827 S.E.2d 744 (N.C.App. 2019), COA18-750, State v. DeJesus

Docket Nº:COA18-750
Citation:827 S.E.2d 744
Opinion Judge:ZACHARY, Judge.
Party Name:STATE of North Carolina v. Alexander DEJESUS, aka Alexander Sigaru-Argueta
Attorney:Attorney General Joshua H. Stein, by Special Deputy Attorney General Neil C. Dalton and Assistant Attorney General Kathryne E. Hathcock, for the State. Appellate Defender Glenn Gerding, by Assistant Appellate Defender Katy Dickinson-Schultz, for defendant-appellant.
Judge Panel:HAMPSON, Judge concurs. BERGER, Judge concurs in result only.
Case Date:May 07, 2019
Court:Court of Appeals of North Carolina
 
FREE EXCERPT

Page 744

827 S.E.2d 744 (N.C.App. 2019)

STATE of North Carolina

v.

Alexander DEJESUS, aka Alexander Sigaru-Argueta

No. COA18-750

Court of Appeals of North Carolina

May 7, 2019

Heard in the Court of Appeals 14 February 2019.

Page 745

[Copyrighted Material Omitted]

Page 746

Appeal by defendant from judgment entered 3 April 2018 by Judge Carl R. Fox in Wake County, No. 16 CRS 223217 Superior Court.

Attorney General Joshua H. Stein, by Special Deputy Attorney General Neil C. Dalton and Assistant Attorney General Kathryne E. Hathcock, for the State.

Appellate Defender Glenn Gerding, by Assistant Appellate Defender Katy Dickinson-Schultz, for defendant-appellant.

OPINION

ZACHARY, Judge.

Page 747

Defendant Alexander DeJesus, a.k.a. Alexander Sigaru-Argueta, appeals from a judgment entered upon a bench verdict finding him guilty of three counts of statutory rape of a child. Defendant argues that the trial court erred in (1) denying his motion to dismiss two counts of statutory rape based on the corpus delicti rule, (2) admitting a purported copy of the victim’s Honduran birth certificate, and (3) ordering that he enroll in lifetime satellite-based monitoring. We affirm the trial court’s denial of Defendant’s motion to dismiss, conclude that the trial court did not err in admitting the copy of the victim’s Honduran birth certificate, and dismiss Defendant’s appeal concerning the trial court’s satellite-based monitoring order.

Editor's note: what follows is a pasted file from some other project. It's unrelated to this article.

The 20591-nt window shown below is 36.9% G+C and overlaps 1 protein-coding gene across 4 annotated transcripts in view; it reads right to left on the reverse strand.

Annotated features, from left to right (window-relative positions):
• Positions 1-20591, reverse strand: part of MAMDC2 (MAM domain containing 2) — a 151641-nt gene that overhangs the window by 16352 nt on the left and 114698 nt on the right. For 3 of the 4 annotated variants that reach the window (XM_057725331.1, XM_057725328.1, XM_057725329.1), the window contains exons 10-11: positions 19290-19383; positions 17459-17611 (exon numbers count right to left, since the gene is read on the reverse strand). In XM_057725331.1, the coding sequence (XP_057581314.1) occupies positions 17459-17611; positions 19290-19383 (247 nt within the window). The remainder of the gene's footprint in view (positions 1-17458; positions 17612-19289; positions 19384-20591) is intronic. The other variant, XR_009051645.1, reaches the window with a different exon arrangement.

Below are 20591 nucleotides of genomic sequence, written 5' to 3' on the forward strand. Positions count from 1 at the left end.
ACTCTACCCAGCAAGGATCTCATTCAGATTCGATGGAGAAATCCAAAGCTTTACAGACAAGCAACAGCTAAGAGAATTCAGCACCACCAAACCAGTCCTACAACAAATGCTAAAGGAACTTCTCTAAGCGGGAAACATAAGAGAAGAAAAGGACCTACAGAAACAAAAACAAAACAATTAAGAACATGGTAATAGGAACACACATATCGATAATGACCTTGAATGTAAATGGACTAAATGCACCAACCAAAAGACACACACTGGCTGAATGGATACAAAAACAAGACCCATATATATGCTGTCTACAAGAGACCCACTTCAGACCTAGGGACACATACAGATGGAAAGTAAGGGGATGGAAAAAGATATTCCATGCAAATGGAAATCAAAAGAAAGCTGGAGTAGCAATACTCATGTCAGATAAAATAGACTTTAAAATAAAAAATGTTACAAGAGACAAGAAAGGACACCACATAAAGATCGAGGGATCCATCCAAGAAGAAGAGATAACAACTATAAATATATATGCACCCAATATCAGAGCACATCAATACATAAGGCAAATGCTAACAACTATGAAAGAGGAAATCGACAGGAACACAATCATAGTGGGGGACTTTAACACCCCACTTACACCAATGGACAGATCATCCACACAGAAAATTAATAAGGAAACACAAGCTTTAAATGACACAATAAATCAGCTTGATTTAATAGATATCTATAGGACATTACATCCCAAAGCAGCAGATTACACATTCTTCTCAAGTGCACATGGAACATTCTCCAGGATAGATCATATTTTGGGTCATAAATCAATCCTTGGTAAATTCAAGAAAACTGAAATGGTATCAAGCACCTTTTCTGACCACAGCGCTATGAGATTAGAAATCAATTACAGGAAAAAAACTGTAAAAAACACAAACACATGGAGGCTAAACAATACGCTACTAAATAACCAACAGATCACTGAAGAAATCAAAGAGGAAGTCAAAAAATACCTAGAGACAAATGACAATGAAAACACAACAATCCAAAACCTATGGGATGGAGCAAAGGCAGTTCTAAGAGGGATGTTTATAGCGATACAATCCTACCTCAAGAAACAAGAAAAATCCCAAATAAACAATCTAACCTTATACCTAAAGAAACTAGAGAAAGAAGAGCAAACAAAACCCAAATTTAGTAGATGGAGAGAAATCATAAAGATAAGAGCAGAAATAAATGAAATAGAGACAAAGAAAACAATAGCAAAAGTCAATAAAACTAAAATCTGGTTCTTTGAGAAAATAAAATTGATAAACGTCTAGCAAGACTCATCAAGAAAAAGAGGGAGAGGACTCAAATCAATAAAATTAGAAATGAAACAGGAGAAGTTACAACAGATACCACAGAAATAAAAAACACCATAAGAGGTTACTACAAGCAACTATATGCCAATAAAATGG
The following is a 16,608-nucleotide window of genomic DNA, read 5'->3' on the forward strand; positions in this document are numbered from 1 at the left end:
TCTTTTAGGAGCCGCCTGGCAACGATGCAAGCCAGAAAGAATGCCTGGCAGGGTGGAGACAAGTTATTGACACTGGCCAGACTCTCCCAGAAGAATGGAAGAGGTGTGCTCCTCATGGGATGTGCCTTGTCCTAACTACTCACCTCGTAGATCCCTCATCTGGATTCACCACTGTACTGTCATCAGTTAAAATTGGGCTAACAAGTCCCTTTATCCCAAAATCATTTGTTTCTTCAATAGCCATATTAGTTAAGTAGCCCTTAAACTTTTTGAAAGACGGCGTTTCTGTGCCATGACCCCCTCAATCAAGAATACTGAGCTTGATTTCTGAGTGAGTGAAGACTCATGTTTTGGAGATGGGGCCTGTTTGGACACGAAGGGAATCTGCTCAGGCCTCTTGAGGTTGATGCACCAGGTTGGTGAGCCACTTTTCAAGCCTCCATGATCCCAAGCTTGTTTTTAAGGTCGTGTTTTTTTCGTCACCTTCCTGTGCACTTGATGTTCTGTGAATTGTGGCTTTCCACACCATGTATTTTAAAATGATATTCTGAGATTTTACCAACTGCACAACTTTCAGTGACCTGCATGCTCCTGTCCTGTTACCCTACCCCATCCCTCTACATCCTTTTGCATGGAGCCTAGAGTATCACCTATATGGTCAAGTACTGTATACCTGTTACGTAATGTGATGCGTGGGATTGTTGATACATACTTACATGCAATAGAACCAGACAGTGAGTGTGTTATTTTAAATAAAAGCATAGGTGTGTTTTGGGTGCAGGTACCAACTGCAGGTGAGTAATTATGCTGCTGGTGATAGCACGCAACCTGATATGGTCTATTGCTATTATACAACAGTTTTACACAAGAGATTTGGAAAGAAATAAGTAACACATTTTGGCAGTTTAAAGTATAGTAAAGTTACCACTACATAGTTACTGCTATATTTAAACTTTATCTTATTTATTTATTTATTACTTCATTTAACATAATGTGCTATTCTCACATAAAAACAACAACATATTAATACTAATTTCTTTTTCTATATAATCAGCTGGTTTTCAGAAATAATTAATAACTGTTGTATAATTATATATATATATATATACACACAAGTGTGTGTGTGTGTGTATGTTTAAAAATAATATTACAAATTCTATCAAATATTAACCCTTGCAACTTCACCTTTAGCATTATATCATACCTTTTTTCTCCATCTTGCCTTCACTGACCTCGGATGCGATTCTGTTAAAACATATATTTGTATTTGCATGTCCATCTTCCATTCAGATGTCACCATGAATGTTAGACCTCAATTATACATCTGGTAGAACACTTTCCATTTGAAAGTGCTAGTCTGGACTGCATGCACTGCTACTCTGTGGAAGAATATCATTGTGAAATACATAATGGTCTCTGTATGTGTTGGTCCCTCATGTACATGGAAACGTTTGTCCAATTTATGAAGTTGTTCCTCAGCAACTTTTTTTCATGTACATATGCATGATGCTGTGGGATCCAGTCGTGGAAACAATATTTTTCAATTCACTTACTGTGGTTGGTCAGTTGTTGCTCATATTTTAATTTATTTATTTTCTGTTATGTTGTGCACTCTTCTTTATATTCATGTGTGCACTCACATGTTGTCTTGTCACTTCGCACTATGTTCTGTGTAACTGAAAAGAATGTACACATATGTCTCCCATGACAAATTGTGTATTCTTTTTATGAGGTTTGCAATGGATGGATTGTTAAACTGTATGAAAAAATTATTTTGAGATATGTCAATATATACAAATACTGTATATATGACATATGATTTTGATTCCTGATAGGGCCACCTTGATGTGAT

Background

Defendant was indicted on 23 January 2017 for three counts of statutory rape of a child, each with a listed offense date of "April 1, 2016 through May 31, 2016." Defendant waived his right to a jury trial, and a bench trial was thereafter held before the Honorable Carl R. Fox in Wake County Superior Court beginning on 2 April 2018.

The evidence tended to show that Defendant was in a relationship with the victim’s mother, and that Defendant, the victim, and the victim’s mother were living together during the time in question. Sometime during the fall of 2016, the victim’s middle school social worker Megan Vaughan noticed that the victim was visibly pregnant. The victim was in seventh grade at the time. After speaking with the victim, Ms. Vaughan filed an incident report with the Raleigh Police Department.

When Detective Alex Doughty met with the victim on 1 December 2016, she identified Defendant as the father of her child. Detective Doughty took several photographs of the victim in order "to show her youth and the fact of her age being what it was. And, unfortunately, ... because of the stage of which her stomach appeared to be."

Detective Doughty also interviewed Defendant on 1 December 2016. Detective Doughty testified that during the interview, he "confronted [Defendant] directly" about the paternity of the victim’s child: [THE STATE:] What was his response to that?

[DETECTIVE DOUGHTY:] I proposed it as an either/or question to him in regards to that I knew that he was the father of the child. What I was concerned about was whether or not that it was consensual or a forced event.

....

Q. What did the defendant say to you about that?

A. He had stated that he had never forced [the victim] and that everything that had occurred between the two of them was consensual.

Q. Now, ... when he said everything that occurred, did you clarify with him what that meant?

A. He defined that as that they had consensual sex on at least three occasions that he could account for.

Q. And how, if at all, did he describe the type of sex that they had?